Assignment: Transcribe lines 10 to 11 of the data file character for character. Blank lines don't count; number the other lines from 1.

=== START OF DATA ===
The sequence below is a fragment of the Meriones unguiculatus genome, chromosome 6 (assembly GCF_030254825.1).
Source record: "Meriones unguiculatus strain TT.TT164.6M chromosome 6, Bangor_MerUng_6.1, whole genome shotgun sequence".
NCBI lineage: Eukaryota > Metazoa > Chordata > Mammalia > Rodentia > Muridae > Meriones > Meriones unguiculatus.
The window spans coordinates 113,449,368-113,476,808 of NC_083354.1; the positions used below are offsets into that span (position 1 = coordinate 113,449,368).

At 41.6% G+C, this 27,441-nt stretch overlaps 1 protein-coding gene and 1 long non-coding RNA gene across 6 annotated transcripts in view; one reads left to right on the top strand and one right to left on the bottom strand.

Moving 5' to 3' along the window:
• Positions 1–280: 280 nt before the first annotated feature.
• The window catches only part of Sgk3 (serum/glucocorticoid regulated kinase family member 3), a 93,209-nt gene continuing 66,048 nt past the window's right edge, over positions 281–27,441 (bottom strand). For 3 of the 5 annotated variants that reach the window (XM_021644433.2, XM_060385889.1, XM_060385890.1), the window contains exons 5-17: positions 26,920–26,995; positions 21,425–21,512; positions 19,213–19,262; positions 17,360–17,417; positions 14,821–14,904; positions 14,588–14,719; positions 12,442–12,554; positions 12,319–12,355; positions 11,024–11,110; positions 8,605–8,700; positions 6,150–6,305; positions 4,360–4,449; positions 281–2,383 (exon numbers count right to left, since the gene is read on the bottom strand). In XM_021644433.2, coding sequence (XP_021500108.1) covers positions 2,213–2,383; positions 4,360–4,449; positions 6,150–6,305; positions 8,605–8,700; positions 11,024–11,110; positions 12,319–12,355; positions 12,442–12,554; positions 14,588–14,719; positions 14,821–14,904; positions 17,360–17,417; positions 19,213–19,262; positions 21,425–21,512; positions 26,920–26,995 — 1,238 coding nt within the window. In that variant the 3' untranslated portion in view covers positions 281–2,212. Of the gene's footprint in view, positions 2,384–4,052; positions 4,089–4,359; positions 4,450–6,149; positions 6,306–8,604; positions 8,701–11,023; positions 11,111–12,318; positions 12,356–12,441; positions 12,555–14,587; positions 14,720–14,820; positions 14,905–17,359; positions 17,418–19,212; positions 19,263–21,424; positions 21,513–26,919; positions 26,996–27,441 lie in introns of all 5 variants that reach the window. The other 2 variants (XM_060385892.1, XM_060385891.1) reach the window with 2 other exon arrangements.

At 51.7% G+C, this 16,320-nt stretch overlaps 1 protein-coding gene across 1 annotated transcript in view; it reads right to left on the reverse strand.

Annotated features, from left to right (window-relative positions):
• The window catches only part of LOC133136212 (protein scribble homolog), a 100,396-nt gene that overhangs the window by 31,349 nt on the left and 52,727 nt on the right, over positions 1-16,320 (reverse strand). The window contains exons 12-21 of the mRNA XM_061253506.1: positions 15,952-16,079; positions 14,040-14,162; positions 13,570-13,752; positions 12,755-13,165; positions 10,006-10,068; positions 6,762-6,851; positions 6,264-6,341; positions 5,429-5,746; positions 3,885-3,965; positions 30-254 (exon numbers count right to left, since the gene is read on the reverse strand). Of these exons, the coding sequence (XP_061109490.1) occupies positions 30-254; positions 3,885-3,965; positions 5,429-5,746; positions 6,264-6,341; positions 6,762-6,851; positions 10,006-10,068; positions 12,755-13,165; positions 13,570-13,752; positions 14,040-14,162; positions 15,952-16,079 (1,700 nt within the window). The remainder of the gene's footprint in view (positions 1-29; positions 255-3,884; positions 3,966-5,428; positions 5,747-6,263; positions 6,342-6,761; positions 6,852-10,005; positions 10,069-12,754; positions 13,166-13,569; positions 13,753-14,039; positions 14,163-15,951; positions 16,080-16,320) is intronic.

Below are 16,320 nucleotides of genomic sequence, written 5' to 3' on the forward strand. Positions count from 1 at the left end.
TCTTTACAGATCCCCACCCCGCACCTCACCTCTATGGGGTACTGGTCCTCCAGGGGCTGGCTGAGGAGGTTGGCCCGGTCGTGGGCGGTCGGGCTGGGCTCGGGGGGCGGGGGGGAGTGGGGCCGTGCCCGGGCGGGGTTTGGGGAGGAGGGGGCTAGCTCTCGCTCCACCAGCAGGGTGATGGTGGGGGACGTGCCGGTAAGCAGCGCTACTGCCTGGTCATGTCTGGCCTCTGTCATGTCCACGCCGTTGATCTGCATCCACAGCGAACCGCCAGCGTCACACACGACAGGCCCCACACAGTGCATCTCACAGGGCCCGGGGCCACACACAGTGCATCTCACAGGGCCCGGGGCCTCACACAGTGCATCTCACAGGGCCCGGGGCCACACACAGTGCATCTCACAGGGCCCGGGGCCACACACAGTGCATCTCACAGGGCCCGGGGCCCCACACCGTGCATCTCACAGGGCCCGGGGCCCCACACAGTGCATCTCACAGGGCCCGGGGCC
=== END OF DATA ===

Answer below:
Annotated features, from left to right (window-relative positions):
• The window catches only part of LOC133136212 (protein scribble homolog), a 100,396-nt gene that overhangs the window by 31,349 nt on the left and 52,727 nt on the right, over positions 1-16,320 (reverse strand). The window contains exons 12-21 of the mRNA XM_061253506.1: positions 15,952-16,079; positions 14,040-14,162; positions 13,570-13,752; positions 12,755-13,165; positions 10,006-10,068; positions 6,762-6,851; positions 6,264-6,341; positions 5,429-5,746; positions 3,885-3,965; positions 30-254 (exon numbers count right to left, since the gene is read on the reverse strand). Of these exons, the coding sequence (XP_061109490.1) occupies positions 30-254; positions 3,885-3,965; positions 5,429-5,746; positions 6,264-6,341; positions 6,762-6,851; positions 10,006-10,068; positions 12,755-13,165; positions 13,570-13,752; positions 14,040-14,162; positions 15,952-16,079 (1,700 nt within the window). The remainder of the gene's footprint in view (positions 1-29; positions 255-3,884; positions 3,966-5,428; positions 5,747-6,263; positions 6,342-6,761; positions 6,852-10,005; positions 10,069-12,754; positions 13,166-13,569; positions 13,753-14,039; positions 14,163-15,951; positions 16,080-16,320) is intronic.